The major component of loss in energy of fluids flowing through different conduits is attributed to frictional losses. But sudden changes in flow path, cross-section area of flow, or the flow direction also cause fluid to dissipate energy called minor losses at these sudden transitions.

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### Sudden Change in Flow Path

Flowing through any system a fluid may pass through different geometries. In the course of flow it may encounter sudden changes in flow direction in form of bends and also sudden changes in flow area. These abrupt changes cause fluid to loose energy. The loss in energy of the fluid is mainly due to flow separation caused by these sudden changes in flow. The contribution to total loss in energy by such changes is smaller as compared to frictional losses. Hence losses attributed to change in flow path are called as minor losses.

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### Ways to Estimate Minor Losses

After knowing about minor losses and what their causes are, the more important thing now is to know how to estimate these losses so that they can be incorporated in the energy equation for the ideal flow. Minor losses are estimated in one of the two ways depending upon the cause of loss.

**Loss Coefficient**One way to estimate minor loss is to consider the loss proportional to the kinetic energy per unit mass of the fluid. The value of loss component is calculated by multiplying the kinetic energy per unit mass to a loss coefficient which is determined experimentally for each situation.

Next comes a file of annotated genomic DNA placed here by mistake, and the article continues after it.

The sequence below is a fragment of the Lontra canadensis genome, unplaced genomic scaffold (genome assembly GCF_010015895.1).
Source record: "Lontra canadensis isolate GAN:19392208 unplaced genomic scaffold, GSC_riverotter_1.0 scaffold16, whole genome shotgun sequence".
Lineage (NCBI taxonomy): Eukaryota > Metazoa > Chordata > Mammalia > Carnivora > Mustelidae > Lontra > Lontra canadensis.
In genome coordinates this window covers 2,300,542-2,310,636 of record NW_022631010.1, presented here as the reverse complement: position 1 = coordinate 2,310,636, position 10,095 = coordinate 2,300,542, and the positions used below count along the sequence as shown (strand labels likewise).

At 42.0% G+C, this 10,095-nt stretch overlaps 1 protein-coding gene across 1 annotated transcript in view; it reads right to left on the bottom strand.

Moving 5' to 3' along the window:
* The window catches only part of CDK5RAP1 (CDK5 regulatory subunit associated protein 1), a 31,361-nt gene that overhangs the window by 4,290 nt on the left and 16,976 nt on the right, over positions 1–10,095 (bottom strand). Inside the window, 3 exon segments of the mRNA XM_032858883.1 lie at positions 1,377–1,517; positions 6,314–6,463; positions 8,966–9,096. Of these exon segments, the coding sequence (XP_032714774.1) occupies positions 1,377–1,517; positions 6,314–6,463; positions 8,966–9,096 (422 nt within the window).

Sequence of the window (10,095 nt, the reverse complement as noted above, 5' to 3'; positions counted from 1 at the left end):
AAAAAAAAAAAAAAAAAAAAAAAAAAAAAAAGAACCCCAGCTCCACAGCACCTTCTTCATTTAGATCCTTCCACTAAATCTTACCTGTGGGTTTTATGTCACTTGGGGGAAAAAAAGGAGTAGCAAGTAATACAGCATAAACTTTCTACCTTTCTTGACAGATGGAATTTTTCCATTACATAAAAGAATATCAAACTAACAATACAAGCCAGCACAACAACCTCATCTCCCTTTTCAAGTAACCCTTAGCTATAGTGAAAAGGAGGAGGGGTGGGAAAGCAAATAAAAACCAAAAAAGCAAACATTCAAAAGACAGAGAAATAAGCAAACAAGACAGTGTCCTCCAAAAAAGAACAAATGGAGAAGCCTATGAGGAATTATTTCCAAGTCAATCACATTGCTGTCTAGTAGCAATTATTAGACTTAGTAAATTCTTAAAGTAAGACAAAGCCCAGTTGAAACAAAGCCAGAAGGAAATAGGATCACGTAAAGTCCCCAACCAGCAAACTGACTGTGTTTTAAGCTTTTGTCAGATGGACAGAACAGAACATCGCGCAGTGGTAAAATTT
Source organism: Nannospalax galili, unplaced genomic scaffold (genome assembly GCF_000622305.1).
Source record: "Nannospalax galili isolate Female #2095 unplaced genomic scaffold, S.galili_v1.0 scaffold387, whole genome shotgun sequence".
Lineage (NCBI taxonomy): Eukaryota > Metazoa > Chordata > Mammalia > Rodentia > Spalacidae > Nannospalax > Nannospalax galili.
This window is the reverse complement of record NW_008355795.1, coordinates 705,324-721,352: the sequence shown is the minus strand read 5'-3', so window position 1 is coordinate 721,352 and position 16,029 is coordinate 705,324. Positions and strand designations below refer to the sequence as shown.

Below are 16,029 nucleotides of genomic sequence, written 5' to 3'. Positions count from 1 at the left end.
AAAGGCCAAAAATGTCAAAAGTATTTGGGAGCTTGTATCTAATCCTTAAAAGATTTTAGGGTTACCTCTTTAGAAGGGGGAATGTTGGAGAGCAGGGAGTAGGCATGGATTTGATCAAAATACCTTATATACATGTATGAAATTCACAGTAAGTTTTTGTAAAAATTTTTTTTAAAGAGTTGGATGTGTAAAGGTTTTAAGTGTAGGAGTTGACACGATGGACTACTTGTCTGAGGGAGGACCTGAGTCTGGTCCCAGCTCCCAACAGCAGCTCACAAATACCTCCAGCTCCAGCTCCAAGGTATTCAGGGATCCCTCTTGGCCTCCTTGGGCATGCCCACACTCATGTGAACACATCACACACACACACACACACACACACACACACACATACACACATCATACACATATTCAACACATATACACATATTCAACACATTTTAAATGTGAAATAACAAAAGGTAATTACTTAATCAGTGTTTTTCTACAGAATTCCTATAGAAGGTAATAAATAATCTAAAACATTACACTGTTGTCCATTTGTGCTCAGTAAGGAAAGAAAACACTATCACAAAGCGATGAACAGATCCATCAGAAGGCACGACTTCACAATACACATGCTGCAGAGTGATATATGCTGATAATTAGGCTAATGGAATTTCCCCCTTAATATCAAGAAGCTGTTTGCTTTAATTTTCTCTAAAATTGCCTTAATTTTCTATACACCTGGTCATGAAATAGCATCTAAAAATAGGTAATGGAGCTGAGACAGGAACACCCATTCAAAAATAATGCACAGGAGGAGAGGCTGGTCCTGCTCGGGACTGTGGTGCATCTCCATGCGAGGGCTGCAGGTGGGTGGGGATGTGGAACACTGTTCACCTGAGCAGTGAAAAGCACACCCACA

**Equivalent Length**The other way to find minor losses is by using the same relation which is used to find frictional losses. To find the minor loss due to any object, it is converted an equivalent length of straight pipe. Now the minor loss can calculated using this length in the same relation for the frictional losses.

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### Points of Loss

Fluid may loose energy at different points in the course of flow and different methods for estimation of these losses are used.

**Inlets and Exits**If the inlets to any system of flow are not designed properly and have sharp edges, then it results in head losses. When a fluid enters through inlets with sharp edges, its flow area contracts at the entry point. This increases the fluid speed at entrance. To fill the area, fluid decelerates after entry point. These sudden changes cause abrupt mixing of fluid resulting in some loss in mechanical energy.

Similarly, when a fluid exits to a larger reservoir its kinetic energy is almost completely lost. A part of the kinetic energy can be recovered by providing a diffuser at the exit of the fluid.

**Change in Area of Flow**Sudden changes in flow area, such as contraction or enlargement, cause separation of flow and turbulence which results in loss in energy of fluid. Loss in such cases is estimated using the loss coefficient with the kinetic energy per unit mass of the flow in the larger section of flow.

These losses can be reduced by installing nozzles or diffusers between the different cross sections. It makes the transition more gradual.

**Bends**The head loss in a bent pipe is more than a straight pipe of the same length. An equivalent length of straight pipe for the bend can be found which causes same head loss as the bend. This equivalent length is used for calculation of minor losses due to bends.

**Fittings**Different types of fittings such as valves or joints in any system add to minor losses in the flow. Manufacturing defects increase the loss. Losses due to fittings are also given in terms of the equivalent length. This data is found experimentally and generally provided by the manufacturer.

In the last two articles we have considered the losses part of modification in the Bernoulli Equation. In the next article we will discuss real velocity distribution to modify the velocity term in the energy equation.